As a writer, I often beat my head against the blank screen of procrastination and perfection. There is nothing like a tight deadline to make me wonder exactly what it is that I’m hoping to accomplish. One would think such a looming deadline would translate to a well-written story that appears magically on demand. Not true.

At times like this, I really need to know the truth. Why do I write?

Aside from the lofty goals of fame and fortune – (insert giggle snort) – why do I write?

Seriously, this is a question all writers must ask ourselves so we can cling to that answer on those tough days of doubt and lack of focus. The answer to this question provides the foundation for all that we do.

If someone ever asks this question, we’d better be ready to answer with no hesitation. No negative comments. Not even a sprinkle of doubt. If we don’t fully believe in our own message, why should anyone else?

I’ve attended many writing courses over the past decade. Fabulous classes on everything from marketing, content creation, Youtubing, and how to write that important first sentence. How to write for magazines; how to write a book proposal; how to enter contests; how to organize your workspace; how to manage your writing time; how to use your book to create speaking opportunities; how to set up a table of contents; and finally, how to create a meaningful blog post.

The skills needed to excel in this line of work are vast, fleeting and ever-changing. It should also be noted that none of these skills come naturally, and most are the exact opposite of how writers would choose to spend our time.

But in almost every class, they ask a different version of this same question:

What is my mission? My message? My purpose?

In other words, who do I serve?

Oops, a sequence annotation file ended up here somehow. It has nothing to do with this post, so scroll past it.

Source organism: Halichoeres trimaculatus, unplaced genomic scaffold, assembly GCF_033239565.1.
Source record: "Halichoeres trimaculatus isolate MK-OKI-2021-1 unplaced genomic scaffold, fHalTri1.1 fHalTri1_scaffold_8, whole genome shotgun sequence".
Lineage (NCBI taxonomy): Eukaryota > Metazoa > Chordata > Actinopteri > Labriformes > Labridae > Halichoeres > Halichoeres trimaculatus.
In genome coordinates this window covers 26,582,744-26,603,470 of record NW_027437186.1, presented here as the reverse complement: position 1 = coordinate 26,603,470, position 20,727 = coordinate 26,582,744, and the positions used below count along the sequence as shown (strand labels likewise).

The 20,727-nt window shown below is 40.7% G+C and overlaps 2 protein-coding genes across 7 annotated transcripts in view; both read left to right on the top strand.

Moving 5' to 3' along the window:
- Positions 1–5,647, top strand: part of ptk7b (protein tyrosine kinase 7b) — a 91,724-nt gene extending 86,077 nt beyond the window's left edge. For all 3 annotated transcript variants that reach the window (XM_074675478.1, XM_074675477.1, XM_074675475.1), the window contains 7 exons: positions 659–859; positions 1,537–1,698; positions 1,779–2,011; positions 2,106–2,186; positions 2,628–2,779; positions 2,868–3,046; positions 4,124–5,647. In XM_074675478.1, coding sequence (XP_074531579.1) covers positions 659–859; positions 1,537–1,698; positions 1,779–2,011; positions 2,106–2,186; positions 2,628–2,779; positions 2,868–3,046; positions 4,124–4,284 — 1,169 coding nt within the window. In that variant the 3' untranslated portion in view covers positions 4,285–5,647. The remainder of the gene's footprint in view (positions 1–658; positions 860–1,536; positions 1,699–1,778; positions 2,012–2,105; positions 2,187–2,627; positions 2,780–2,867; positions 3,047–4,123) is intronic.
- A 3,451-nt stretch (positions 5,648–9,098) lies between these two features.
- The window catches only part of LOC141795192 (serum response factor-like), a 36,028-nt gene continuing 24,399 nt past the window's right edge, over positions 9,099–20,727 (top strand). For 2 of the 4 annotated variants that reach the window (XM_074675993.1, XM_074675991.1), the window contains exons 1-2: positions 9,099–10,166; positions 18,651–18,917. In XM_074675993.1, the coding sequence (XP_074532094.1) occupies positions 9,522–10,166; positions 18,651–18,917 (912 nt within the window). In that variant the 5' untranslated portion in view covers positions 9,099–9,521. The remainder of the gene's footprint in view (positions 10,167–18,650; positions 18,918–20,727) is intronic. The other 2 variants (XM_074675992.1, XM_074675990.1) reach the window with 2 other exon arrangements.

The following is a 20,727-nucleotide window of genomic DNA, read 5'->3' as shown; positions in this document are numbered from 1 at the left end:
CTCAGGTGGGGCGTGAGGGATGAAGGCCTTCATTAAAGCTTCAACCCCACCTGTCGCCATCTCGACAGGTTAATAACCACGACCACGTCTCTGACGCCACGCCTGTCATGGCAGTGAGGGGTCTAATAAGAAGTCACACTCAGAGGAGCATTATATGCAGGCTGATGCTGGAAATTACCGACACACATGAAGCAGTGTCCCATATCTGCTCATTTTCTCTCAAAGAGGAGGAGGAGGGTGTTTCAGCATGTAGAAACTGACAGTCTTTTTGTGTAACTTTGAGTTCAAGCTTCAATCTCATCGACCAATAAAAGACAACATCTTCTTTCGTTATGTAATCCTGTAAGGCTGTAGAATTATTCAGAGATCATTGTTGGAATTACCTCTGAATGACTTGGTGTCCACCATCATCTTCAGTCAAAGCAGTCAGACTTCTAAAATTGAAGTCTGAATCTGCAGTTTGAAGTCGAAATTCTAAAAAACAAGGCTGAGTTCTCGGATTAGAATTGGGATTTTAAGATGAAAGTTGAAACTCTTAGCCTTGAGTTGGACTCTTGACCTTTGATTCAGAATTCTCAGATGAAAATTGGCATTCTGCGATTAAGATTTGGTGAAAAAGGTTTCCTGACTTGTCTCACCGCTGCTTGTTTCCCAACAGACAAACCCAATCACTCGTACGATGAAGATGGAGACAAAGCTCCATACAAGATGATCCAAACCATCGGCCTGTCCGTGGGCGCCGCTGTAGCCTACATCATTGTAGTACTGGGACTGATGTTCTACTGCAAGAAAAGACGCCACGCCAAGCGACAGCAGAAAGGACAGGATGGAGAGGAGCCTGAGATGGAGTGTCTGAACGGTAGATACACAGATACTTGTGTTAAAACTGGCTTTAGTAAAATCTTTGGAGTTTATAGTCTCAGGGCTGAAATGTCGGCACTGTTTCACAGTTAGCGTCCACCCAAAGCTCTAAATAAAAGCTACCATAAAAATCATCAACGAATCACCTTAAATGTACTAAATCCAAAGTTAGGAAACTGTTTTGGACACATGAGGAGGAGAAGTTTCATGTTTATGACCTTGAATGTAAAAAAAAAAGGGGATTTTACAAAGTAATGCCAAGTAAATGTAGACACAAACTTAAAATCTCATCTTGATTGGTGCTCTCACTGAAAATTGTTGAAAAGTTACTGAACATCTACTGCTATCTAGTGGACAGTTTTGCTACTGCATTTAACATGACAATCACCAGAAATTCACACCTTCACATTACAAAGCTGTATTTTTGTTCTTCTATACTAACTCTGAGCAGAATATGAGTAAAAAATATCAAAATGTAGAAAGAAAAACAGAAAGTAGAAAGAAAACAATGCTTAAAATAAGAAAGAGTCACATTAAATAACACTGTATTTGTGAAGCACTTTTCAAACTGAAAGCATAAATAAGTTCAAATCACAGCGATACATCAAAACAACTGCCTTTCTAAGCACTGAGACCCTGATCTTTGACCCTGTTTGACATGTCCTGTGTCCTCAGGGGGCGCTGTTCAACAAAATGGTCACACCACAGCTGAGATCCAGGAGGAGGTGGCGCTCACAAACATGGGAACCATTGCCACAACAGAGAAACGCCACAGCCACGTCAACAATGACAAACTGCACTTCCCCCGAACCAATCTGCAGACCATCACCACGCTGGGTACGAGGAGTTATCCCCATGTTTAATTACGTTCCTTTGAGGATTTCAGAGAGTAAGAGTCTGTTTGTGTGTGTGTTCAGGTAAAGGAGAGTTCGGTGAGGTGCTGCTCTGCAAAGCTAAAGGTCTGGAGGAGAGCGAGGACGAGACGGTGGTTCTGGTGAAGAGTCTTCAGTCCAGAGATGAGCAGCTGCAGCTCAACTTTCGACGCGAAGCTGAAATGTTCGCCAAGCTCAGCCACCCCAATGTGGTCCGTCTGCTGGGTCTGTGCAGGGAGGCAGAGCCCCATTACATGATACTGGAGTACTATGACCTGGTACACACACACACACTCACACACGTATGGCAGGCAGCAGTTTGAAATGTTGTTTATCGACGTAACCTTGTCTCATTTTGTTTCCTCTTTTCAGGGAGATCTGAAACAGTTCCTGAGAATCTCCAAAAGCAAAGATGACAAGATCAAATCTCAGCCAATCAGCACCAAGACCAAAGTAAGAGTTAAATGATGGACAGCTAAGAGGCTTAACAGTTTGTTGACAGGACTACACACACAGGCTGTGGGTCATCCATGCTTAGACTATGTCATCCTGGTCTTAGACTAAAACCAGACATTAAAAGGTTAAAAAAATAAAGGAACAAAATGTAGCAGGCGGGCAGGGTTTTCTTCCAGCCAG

You see – writers don’t write for ourselves. Sure, writing is how we process the ins and outs of life. It’s so much a part of us, it’s like breathing. Our internal thoughts, trials and triumphs spill out to our external pages. Eventually. (That is, unless a deadline is looming and then all words seem to flee from our overcrowded brains. Another topic for another time. Erg.)

We’re writers, no matter what, and that’s true long before we’ve attracted that first reader. That’s what makes us observant, deep and quirky.

Still, once readers are introduced to the equation, it changes everything in the best possible way.

We can’t simply write for ourselves. We’ve got to figure out who it is that is searching for our words.

In a marketing class, they put it this way – What keywords are people searching for to find your message?

In a book proposal class, they say it like this – On what shelf does your book belong and how does it compare?

In a content creation class, what problem are you solving for your viewers?

It all comes down to who we’re hoping to serve. And then it becomes more about them than it is about us.

Thank goodness. For me personally, that thought offers much freedom. I’d much rather focus on readers than add more tricky and impossible items to my to-do list.